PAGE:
How is a storyline written by Tim Firth and with the music and lyrics of the aptly named band 'Madness' going to work? Answer...very well, particularly when performed by The Centenary Theatre Company at the Brindley Theatre, Runcorn and directed by Nick Culpit. I have seen several productions from this company all of which have been presented with professionalism and obvious commitment. Tonight was no exception and it is very disappointing to see an audience that was almost outnumbered by cast, especially on an opening night. Come on theatre goers.... get behind your talented performers and give them the support they so richly deserve! You do not have to be a fan of the music of Madness to enjoy this show as the lyrics fit in so beautiful with the storyline, it is not just a showcase of their music, differing from many jukebox musicals.

Joe Casey is a cocky 16 year old and trying to impress his girlfriend Sarah he illegally enters a building site, but when the police arrive he is faced with the decision of whether to run or stay and face the music? The choices he makes on his first date with Sarah reveal the consequences of his actions and this is where the story splits into two. In a cleverly scripted tale we see two storylines develop following the life of ' Good Joe' and 'Bad Joe.' Taking on the lead role of Joe is no mean feat and Blair Smith gives an incredible performance, never faltering, in a very demanding role. Switching from a good too bad character involves a great number of costume changes and these are executed seamlessly. Smith’s portrayal perfectly captured the vulnerability of one side of Joe and the overly confident other side.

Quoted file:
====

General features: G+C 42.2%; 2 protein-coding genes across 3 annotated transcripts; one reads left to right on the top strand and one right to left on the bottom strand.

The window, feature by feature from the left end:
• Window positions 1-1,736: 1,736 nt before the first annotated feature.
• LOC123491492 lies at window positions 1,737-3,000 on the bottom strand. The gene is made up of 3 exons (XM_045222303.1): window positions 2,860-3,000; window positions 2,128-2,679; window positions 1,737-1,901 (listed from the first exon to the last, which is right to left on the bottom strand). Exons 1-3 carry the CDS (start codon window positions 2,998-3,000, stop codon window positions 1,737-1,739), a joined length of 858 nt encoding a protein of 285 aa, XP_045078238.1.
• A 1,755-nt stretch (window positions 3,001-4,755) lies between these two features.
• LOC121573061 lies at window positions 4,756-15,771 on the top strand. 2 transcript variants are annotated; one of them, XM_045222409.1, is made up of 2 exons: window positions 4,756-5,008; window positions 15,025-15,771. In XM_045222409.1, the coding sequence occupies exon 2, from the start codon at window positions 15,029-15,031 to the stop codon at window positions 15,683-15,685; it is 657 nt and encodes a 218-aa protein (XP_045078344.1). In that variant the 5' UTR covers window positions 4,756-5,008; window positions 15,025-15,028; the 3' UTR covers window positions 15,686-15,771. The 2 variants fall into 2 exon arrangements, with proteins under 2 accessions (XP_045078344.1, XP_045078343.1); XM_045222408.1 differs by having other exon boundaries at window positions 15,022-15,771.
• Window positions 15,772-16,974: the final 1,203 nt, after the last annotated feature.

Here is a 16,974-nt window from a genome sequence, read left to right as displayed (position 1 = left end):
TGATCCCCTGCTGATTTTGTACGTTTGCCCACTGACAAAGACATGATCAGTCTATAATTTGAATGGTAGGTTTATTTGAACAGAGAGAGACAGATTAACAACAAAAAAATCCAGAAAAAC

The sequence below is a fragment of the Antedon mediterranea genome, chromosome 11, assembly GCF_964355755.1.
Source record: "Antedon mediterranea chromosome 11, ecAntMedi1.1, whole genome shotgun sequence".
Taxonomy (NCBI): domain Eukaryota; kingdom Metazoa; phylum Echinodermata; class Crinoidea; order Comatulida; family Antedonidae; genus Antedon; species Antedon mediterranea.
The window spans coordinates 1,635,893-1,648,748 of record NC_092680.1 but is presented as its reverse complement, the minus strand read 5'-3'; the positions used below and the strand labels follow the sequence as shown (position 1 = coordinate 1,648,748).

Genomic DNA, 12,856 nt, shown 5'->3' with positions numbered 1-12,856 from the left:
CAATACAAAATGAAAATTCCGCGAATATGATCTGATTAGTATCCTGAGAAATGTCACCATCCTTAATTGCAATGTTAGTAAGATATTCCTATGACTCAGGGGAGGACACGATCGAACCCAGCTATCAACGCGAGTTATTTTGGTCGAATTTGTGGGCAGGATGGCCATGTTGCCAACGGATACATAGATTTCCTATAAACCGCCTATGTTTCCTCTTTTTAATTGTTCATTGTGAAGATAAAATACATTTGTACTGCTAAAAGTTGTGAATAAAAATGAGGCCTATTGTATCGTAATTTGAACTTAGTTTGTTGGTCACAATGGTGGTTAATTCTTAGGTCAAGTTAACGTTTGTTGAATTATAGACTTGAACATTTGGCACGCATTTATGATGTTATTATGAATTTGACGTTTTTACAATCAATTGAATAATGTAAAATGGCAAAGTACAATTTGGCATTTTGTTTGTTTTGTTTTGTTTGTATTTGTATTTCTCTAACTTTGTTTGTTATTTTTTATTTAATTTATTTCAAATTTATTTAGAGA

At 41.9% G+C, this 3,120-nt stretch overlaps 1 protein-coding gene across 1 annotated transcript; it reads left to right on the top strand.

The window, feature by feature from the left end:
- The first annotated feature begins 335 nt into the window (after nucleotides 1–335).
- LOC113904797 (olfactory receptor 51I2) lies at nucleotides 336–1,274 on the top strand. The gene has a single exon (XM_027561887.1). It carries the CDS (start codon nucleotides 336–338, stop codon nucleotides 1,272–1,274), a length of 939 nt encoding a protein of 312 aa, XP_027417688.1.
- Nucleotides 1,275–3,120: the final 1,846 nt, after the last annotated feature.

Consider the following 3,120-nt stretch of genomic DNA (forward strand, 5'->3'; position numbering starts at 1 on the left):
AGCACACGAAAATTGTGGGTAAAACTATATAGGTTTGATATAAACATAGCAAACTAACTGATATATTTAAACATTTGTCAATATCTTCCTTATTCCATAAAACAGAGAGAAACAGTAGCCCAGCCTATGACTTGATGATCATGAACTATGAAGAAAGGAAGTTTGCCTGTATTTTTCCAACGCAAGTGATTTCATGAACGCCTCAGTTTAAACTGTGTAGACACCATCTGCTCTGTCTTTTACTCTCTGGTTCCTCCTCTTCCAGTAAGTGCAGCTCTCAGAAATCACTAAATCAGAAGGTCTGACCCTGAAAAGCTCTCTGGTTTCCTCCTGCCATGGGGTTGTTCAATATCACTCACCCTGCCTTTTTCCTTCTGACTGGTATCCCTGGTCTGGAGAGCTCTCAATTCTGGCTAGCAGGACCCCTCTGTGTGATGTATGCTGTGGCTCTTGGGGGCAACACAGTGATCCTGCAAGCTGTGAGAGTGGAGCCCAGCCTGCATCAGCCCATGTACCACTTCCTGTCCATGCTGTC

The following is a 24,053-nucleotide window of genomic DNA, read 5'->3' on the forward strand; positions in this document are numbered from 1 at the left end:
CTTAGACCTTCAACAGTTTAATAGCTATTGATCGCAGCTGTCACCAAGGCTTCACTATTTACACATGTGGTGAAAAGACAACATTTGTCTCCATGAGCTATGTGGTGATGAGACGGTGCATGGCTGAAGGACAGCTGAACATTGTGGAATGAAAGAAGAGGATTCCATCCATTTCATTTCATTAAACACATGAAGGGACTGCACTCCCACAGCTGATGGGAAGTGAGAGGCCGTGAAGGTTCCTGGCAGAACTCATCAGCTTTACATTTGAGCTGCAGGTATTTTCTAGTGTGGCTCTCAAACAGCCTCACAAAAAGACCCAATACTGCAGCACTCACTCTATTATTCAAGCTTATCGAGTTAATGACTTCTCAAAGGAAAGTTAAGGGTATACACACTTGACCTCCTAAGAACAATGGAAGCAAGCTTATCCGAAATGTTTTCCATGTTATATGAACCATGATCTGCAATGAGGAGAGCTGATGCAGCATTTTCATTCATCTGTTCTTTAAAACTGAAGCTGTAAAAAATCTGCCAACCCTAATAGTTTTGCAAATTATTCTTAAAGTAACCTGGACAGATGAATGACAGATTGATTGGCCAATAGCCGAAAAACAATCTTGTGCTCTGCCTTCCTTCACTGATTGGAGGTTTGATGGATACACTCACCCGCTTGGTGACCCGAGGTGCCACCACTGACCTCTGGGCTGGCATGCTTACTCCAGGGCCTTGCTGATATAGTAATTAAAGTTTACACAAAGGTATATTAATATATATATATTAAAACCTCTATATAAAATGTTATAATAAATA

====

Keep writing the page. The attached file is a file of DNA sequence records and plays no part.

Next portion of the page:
School pals Emmo (Mikey James) and Lewis (Daniel Richter) are always there for Joe but their friendship is tested at times. Their antics and comic timing is spot on, as are the hilarious performances of Sarah's friends, Billy (Megan Maher) and Angie (Jessie Scotson). Initially I couldn't relate to James as a schoolboy as visually he appears older than his counterparts but he won me over with his boyish mannerisms and behaviour.  

Sarah is performed by Olivia Pryer who gives a lovely rendition of 'It Must Be Love' alongside Joe. Looming in the shadows overseeing his sons every move with a mixture of pride and despair, is the ghost of his dad (Alex Clare), a man who took the wrong path...will his son go the same way? Reecey (Peter Brennan) is the bad guy and his influence on Joe could have dire consequences. Brennan fulfils this role with just the right amount of menace, not one to mess about!

This is a very fast paced musical and along with the main characters are an amazing large ensemble who show immense energy and fantastic choreography (Claire Hennessey). The vibrancy they bring to the show is superb. Songs include 'My Girl', 'Driving In My Car' and obviously the title of the show, 'Our House' and are accompanied by a fabulous band under the musical direction of Matt Corrigan, however, there are some sound issues this evening and several times the lyrics performed on stage are drowned out by the music.

Staging is simple and effective in highlighting the good and bad sides by the use of revolving doors. A screen at the back and above a raised platform compliments several scenes with appropriate images. Any additional stage furniture is added smoothly without disruption.

After the deserved standing ovation the cast found the energy to continue with a medley of Madness hits which had the audience up and dancing and joining in the songs.... an excellent ending to a thought provoking show so skilfully presented by the Centenary Theatre Group.

Our House continues until Saturday 16th November 2019, tickets are available at

Please do support the company, you will not be disappointed.

Reviewer: Lorna Weekes

Reviewed: 12th November 2019

North West End UK Rating: ★★★★